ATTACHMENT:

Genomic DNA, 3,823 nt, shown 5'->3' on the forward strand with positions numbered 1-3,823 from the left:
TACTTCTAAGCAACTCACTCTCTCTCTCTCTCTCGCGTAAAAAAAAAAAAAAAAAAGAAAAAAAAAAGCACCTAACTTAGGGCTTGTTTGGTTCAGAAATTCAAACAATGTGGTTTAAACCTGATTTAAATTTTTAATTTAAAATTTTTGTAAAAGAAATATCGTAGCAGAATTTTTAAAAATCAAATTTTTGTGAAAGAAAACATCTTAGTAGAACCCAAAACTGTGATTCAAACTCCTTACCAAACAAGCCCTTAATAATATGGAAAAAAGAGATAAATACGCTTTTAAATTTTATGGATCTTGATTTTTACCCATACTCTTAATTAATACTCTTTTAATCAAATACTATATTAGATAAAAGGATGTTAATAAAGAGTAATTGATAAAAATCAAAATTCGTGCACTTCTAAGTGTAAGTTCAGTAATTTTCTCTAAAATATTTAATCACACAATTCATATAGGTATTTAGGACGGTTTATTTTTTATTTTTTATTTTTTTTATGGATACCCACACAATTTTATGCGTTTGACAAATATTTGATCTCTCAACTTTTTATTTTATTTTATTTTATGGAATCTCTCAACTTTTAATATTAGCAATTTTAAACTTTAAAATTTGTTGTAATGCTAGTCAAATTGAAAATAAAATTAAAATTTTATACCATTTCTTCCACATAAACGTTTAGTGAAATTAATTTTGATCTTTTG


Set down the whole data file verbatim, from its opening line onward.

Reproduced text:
Genomic DNA, 3,823 nt, shown 5'->3' on the forward strand with positions numbered 1-3,823 from the left:
TACTTCTAAGCAACTCACTCTCTCTCTCTCTCTCGCGTAAAAAAAAAAAAAAAAAAGAAAAAAAAAAGCACCTAACTTAGGGCTTGTTTGGTTCAGAAATTCAAACAATGTGGTTTAAACCTGATTTAAATTTTTAATTTAAAATTTTTGTAAAAGAAATATCGTAGCAGAATTTTTAAAAATCAAATTTTTGTGAAAGAAAACATCTTAGTAGAACCCAAAACTGTGATTCAAACTCCTTACCAAACAAGCCCTTAATAATATGGAAAAAAGAGATAAATACGCTTTTAAATTTTATGGATCTTGATTTTTACCCATACTCTTAATTAATACTCTTTTAATCAAATACTATATTAGATAAAAGGATGTTAATAAAGAGTAATTGATAAAAATCAAAATTCGTGCACTTCTAAGTGTAAGTTCAGTAATTTTCTCTAAAATATTTAATCACACAATTCATATAGGTATTTAGGACGGTTTATTTTTTATTTTTTATTTTTTTTATGGATACCCACACAATTTTATGCGTTTGACAAATATTTGATCTCTCAACTTTTTATTTTATTTTATTTTATGGAATCTCTCAACTTTTAATATTAGCAATTTTAAACTTTAAAATTTGTTGTAATGCTAGTCAAATTGAAAATAAAATTAAAATTTTATACCATTTCTTCCACATAAACGTTTAGTGAAATTAATTTTGATCTTTTG